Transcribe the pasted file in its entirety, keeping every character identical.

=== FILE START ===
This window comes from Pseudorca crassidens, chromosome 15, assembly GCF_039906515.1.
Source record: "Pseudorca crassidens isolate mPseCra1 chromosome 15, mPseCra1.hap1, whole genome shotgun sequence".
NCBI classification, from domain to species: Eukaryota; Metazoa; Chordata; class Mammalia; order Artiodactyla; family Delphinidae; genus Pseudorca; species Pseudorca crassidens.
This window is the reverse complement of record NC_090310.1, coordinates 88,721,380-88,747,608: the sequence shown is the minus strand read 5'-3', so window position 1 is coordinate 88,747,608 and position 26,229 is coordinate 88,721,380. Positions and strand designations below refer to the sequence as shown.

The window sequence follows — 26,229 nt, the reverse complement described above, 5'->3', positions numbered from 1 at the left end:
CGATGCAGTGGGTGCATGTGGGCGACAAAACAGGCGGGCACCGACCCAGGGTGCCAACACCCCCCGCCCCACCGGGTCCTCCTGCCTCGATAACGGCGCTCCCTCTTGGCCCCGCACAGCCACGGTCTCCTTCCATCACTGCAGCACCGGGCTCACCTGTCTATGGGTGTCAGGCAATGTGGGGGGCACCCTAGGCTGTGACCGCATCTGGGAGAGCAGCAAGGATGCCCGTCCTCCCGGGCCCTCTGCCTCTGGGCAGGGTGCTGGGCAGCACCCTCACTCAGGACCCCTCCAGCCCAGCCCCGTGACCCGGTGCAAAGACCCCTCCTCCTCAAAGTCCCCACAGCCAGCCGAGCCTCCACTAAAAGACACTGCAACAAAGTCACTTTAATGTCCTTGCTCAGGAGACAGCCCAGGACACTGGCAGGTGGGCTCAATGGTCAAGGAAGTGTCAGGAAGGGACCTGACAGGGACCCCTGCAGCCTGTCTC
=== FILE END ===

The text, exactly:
This window comes from Pseudorca crassidens, chromosome 15, assembly GCF_039906515.1.
Source record: "Pseudorca crassidens isolate mPseCra1 chromosome 15, mPseCra1.hap1, whole genome shotgun sequence".
NCBI classification, from domain to species: Eukaryota; Metazoa; Chordata; class Mammalia; order Artiodactyla; family Delphinidae; genus Pseudorca; species Pseudorca crassidens.
This window is the reverse complement of record NC_090310.1, coordinates 88,721,380-88,747,608: the sequence shown is the minus strand read 5'-3', so window position 1 is coordinate 88,747,608 and position 26,229 is coordinate 88,721,380. Positions and strand designations below refer to the sequence as shown.

The window sequence follows — 26,229 nt, the reverse complement described above, 5'->3', positions numbered from 1 at the left end:
CGATGCAGTGGGTGCATGTGGGCGACAAAACAGGCGGGCACCGACCCAGGGTGCCAACACCCCCCGCCCCACCGGGTCCTCCTGCCTCGATAACGGCGCTCCCTCTTGGCCCCGCACAGCCACGGTCTCCTTCCATCACTGCAGCACCGGGCTCACCTGTCTATGGGTGTCAGGCAATGTGGGGGGCACCCTAGGCTGTGACCGCATCTGGGAGAGCAGCAAGGATGCCCGTCCTCCCGGGCCCTCTGCCTCTGGGCAGGGTGCTGGGCAGCACCCTCACTCAGGACCCCTCCAGCCCAGCCCCGTGACCCGGTGCAAAGACCCCTCCTCCTCAAAGTCCCCACAGCCAGCCGAGCCTCCACTAAAAGACACTGCAACAAAGTCACTTTAATGTCCTTGCTCAGGAGACAGCCCAGGACACTGGCAGGTGGGCTCAATGGTCAAGGAAGTGTCAGGAAGGGACCTGACAGGGACCCCTGCAGCCTGTCTC